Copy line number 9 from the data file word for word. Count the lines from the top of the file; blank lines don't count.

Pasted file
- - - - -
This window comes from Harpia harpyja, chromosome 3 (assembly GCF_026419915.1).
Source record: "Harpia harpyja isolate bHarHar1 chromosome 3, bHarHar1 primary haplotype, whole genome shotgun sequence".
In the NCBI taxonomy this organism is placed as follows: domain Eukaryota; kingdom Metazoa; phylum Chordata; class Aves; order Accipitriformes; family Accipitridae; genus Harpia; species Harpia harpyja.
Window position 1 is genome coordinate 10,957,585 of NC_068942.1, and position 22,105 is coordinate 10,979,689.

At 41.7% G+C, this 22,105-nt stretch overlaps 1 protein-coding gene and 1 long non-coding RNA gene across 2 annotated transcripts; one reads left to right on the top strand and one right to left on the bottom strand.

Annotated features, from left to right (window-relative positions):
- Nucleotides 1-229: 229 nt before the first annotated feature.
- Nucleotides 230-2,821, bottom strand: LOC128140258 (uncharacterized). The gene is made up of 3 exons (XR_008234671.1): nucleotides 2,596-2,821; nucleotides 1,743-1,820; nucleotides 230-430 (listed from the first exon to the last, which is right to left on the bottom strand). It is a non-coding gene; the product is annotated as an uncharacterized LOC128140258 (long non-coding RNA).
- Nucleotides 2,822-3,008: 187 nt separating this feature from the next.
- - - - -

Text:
- Nucleotides 2,822-3,008: 187 nt separating this feature from the next.